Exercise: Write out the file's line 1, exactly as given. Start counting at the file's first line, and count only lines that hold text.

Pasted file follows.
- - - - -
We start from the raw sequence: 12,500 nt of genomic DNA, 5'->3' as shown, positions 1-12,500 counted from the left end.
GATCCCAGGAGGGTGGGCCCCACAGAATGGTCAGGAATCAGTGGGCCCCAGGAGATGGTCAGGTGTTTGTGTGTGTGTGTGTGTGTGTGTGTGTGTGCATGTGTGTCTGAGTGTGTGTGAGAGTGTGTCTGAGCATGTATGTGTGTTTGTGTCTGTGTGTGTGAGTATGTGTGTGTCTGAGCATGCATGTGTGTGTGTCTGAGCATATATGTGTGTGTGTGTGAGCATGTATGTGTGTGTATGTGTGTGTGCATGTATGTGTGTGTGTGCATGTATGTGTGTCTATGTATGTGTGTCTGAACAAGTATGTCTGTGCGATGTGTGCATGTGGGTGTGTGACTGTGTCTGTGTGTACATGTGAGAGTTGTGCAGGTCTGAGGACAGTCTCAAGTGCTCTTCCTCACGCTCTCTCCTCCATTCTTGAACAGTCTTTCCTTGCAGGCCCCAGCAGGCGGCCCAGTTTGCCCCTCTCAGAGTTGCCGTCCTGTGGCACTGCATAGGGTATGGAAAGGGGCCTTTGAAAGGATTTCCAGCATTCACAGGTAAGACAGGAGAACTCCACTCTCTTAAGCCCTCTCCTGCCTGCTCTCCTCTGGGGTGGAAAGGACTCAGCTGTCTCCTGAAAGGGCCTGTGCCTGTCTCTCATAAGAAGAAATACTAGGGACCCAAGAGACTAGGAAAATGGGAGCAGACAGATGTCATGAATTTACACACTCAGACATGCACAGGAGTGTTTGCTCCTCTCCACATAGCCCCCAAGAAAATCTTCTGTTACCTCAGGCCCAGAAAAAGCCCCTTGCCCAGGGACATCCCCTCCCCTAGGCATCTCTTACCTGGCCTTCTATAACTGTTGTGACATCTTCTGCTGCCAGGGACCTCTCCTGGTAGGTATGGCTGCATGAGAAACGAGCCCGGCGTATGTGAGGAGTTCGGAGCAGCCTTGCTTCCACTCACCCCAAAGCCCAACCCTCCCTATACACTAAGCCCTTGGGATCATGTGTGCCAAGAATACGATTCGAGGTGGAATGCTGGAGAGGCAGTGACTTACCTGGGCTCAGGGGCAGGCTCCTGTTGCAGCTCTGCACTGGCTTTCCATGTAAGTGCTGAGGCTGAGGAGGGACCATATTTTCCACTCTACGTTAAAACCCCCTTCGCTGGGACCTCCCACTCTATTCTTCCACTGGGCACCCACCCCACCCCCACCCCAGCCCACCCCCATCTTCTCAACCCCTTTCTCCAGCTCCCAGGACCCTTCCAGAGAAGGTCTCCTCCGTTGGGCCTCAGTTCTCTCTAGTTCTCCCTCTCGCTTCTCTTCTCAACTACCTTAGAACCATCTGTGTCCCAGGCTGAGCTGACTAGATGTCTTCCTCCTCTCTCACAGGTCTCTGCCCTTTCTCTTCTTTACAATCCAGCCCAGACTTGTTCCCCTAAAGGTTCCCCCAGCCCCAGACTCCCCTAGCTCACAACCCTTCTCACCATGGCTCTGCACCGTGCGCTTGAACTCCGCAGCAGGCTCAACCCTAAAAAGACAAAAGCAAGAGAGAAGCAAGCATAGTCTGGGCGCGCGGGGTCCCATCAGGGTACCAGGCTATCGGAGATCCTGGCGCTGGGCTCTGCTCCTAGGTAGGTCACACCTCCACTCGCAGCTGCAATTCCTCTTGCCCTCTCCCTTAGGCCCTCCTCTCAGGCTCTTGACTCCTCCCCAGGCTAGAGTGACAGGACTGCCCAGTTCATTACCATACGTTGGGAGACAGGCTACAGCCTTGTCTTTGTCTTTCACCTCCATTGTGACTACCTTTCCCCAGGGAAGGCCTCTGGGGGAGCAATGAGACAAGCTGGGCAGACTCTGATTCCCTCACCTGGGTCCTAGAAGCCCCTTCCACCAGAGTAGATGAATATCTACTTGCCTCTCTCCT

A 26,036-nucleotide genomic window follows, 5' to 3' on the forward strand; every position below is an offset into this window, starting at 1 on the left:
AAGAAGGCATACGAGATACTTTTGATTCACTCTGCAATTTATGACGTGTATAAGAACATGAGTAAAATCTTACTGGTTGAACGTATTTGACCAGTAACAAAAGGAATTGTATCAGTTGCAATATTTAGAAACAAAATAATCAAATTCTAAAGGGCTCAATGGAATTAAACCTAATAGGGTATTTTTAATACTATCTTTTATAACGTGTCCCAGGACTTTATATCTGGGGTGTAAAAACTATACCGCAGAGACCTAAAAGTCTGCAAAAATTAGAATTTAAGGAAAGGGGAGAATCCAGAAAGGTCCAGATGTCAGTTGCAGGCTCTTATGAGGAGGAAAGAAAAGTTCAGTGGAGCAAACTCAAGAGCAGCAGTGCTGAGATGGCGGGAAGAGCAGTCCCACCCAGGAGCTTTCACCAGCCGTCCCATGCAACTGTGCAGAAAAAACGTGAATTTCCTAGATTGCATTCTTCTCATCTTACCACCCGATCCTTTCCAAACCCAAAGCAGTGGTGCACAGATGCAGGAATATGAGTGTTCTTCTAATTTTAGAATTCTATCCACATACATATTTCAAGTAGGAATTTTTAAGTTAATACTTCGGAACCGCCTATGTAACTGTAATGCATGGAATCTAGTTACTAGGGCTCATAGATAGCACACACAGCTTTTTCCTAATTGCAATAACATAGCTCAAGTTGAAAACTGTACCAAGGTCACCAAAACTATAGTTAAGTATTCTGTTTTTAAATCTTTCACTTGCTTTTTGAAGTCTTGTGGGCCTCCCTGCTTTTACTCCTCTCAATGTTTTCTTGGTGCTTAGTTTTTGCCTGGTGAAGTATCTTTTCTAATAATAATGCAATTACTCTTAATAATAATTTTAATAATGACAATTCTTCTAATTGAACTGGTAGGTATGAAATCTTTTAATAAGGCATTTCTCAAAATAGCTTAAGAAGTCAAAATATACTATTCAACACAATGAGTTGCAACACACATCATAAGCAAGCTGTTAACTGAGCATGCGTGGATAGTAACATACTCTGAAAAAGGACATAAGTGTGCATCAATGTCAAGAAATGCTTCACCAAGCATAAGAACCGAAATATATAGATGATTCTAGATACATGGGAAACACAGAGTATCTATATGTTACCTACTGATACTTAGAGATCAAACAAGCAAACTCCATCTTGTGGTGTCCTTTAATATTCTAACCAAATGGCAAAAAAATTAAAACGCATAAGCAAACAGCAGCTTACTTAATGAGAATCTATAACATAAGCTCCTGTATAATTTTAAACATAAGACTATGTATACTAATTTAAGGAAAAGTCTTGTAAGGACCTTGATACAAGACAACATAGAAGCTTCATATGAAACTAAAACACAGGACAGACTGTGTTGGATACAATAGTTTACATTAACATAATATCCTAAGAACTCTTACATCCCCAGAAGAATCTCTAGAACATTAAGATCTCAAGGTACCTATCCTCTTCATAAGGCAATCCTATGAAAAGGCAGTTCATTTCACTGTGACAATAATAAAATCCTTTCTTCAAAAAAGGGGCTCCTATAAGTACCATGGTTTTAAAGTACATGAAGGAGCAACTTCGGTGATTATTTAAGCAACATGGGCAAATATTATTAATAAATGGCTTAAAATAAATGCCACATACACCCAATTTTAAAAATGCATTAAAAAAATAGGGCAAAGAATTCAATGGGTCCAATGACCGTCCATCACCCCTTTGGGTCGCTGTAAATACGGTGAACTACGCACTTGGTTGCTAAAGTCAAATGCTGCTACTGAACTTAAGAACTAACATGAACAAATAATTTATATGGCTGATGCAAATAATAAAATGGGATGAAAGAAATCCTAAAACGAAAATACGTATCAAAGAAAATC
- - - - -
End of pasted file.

We start from the raw sequence: 12,500 nt of genomic DNA, 5'->3' as shown, positions 1-12,500 counted from the left end.